Over the past four decades, remote sensing of the atmosphere from space has undergone a steady progression from qualitative vertically-integrated measurements to quantitative vertically-resolved information - providing high-density observations. Satellite observations are especially useful in data sparse ocean areas where TC's occur.
Of particular recent interest is the issue of the effect of dust aerosols on TC's. Here, remote sensing (RS) data become even more crucial, particularly vertical measurements. As such, the importance of African dust has been increasingly recognized for its potential influence on climate and TC's worldwide (Arimoto, 2001; Goudie and Middleton, 2002; Kaufman et al., 2002). Radiative forcing (e.g., Carlson and Benjamin, 1980; d'Almeida, 1987; Li et al., 2003; Miller and Tegen, 1998; Weaver et al., 2002; Christopher and Jones, 2006) is recognized as the most important aspect of African dust. Such outbreaks are associated with an elevated layer of hot, dry air outbreaks (e.g., Prospero and Carlson, 1981). Dry air affects tropical clouds and precipitation directly through thermal structure and indirectly through dry air entrainment (e.g., Mapes and Zuidema, 1996; Yoneyma and Parsons, 1999; Zhang and Chou, 1999; Tompkins, 2001).
Tropical cyclones/hurricanes in the Atlantic basin often develop from mesoscale convective systems embedded within the African Easterly Waves (AEWs) that develop over West Africa. Previous studies show that the Atlantic basin major hurricane activity is associated with western Sahelian monsoon rainfall, and negative Sahelian rainfall anomalies or droughts are associated with suppressed Atlantic basin TC activity (Goldenberg and Shapiro, 1996). They explained that drought induced the increase of vertical wind shear and therefore inhibited TC development.
Since rainfall in the Sahel is found to be highly anti-correlated with African dust (Prospero and Lamb, 2003), the Atlantic basin TC activity is also found to be anti-correlated with African dust outbreaks (Evan et al., 2006). Recently, Wu et al., 2006 analyzed the effects of the Saharan air layer (SAL) on Hurricane Isabel by incorporating the Atmospheric Infrared Sounder (AIRS on the Aqua satellite) measurements into MM5 model runs. They found that the SAL may have delayed the formation of Hurricane Isabel and inhibited the development of another tropical disturbance following behind it. Dunion and Velden (2004) suggest the dry SAL can suppress Atlantic tropical cyclone activity by increasing the vertical wind shear and stabilizing the environment at low levels.
We also believe the radiative forcing effects of dust aerosols on sea surface temperature (SST) may be an important factor to influence TC activity as shown in the study of Lau and Kim (2007). The reason is because SST plays a fundamental role in the inter-annual variability of tropical storm frequency and intensity (Vitart et al., 1999), and a direct role in providing moist enthalpy (i.e., latent and sensible heat flux) to intensify tropical cyclones.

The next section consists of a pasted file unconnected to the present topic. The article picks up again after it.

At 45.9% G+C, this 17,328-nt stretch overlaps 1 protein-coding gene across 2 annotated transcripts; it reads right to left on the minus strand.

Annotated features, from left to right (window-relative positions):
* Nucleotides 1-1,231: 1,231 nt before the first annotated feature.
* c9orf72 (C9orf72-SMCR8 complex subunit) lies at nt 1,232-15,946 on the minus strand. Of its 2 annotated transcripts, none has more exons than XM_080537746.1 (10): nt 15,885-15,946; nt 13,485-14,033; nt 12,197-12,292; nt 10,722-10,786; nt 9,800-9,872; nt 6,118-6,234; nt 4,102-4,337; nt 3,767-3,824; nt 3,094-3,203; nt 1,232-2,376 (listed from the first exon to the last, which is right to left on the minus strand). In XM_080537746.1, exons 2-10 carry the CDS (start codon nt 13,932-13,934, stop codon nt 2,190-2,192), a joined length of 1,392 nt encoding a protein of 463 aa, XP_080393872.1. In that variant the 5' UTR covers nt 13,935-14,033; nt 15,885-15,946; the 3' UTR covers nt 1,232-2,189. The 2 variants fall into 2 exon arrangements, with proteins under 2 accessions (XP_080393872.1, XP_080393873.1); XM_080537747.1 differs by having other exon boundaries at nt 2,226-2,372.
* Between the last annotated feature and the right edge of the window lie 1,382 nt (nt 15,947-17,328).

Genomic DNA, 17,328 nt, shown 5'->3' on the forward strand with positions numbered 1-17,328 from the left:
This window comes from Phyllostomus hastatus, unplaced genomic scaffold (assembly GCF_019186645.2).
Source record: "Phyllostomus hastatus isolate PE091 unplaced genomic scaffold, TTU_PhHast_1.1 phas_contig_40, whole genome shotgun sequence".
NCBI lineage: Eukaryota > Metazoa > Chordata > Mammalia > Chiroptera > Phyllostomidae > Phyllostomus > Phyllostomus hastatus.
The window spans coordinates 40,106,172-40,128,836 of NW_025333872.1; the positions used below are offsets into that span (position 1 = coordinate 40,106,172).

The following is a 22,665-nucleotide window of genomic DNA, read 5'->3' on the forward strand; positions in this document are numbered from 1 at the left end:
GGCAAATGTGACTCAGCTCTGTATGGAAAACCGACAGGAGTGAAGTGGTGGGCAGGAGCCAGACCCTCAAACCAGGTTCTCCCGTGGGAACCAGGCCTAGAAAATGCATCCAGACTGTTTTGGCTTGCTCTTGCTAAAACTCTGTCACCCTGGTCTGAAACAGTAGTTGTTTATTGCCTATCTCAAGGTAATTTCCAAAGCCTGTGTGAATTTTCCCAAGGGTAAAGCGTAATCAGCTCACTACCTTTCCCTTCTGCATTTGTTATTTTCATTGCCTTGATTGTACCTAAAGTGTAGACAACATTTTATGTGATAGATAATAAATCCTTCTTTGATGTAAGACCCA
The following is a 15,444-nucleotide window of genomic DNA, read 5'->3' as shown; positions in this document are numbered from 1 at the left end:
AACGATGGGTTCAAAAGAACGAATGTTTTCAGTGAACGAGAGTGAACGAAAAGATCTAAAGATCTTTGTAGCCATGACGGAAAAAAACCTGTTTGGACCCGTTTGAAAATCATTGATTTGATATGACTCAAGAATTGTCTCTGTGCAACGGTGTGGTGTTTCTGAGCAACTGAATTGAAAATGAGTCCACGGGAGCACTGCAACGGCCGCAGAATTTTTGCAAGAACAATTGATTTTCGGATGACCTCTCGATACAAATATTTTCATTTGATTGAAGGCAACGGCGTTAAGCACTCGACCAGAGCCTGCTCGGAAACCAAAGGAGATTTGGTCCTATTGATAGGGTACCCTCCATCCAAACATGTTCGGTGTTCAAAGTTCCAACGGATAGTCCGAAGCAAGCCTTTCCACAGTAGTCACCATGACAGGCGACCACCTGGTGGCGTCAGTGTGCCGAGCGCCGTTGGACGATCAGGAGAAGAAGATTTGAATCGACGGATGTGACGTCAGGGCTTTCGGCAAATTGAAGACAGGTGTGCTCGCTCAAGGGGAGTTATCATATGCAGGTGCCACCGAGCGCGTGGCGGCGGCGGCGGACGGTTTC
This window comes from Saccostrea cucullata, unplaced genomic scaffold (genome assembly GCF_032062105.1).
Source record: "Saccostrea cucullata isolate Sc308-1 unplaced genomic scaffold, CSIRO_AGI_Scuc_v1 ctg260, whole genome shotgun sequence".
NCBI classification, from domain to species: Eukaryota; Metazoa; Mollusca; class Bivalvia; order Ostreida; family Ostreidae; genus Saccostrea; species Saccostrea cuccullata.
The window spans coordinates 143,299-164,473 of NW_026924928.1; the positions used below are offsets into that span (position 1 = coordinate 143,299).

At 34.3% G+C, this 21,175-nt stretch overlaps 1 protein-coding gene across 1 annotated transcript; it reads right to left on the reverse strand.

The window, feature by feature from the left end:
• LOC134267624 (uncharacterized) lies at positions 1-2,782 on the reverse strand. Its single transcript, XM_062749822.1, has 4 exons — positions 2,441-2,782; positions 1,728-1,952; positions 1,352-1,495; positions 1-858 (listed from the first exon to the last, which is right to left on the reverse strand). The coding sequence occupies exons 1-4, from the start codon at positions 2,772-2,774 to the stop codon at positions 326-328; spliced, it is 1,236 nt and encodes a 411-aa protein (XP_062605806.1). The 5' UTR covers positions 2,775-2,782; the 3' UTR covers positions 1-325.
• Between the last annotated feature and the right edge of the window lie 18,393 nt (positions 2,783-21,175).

In the study of TC development and intensification, as well as the possible aerosol effects on TC formation, several data sets have become of interest, which can be coupled to numerical runs (cf. Boybeyi et al., 2007; Kafatos et al., 2006; Sun et al. 2007). Some of these data sets include;
• MODIS from the NASA GSFC DAAC;
o Daytime aerosol optical depth (AOD) at 0.55 mm, o Daytime SST.
• AIRS daytime vertical temperature and moisture profiles from the NASA GSFC DAAC.
• CALIPSO vertical data from the NASA GSFC DAAC.
• Tropical cyclone data from the National Hurricane Center (NHC) Hurricane Best Track Files (HURDAT), available at http://www.nhc.noaa.gov/pastall. shtml.
• NOAA Extended Reconstructed SST V2 products from 1854 to 2003 (http://lwf. ncdc.noaa.gov/oa/climate/research/sst/sst.html#ersst).
• Monthly mean wind and humidity profile data from the NCEP-NCAR reanalysis (NNR) from 1948 to present.
• Dust concentration data at the Barbados sampling station (13o 10'N, 50o30'W), which provide the most extensive long-term records with aerosol measurements that start in 1965 (Prospero and Lamb, 2003).
• Aerosol Index (AI) data with 1o X 1.25o resolution are from 1980 to 2006 (1980 to 1993 from the Nimbus and 1996-2000 from the total ozone mapping spectrometer, TOMS, and 2004-2006 from the Ozone Mapping Instrument, OMI, from the NASA GSFC) with missing data from 1993 to 1995 (http://toms.gsfc. nasa.gov/aerosols/aerosols_v8.html). The AI data from 2001-2003 are not used due to the unreliability in the TOMS data.
The primary factors that will determine the use of any observational data in NWP models are the quality and spatial and temporal resolution of the data. Since the current in-situ atmospheric measurement system is inadequate to determine the current state of the atmosphere particularly over water areas where TCs develop, remote sensing observations provide a viable option with better geographical coverage. This aspect of remote sensing data is important for NWP models. As to the quality of remote sensing data, over past four decades, quality of the data has undergone a steady improvement. For example, the standard error for surface temperature is now less than 0.8 K, the SST data have accuracies to +/—0.4 degrees Celsius, temperature profiles have accuracies to 1°K in 1 km layer, and water vapor profiles have accuracies of 15% in 2-km layer in the troposphere. In short, the regular and opportunity driven observations constitute the backbone of the global observing network and will likely do so for the foreseeable future. Satellite derived atmospheric properties have the accuracy, coverage, and resolution to dominate our understanding of the dynamics of the atmosphere. The utilization of this data in NWP models will improve the forecast accuracy of such models.
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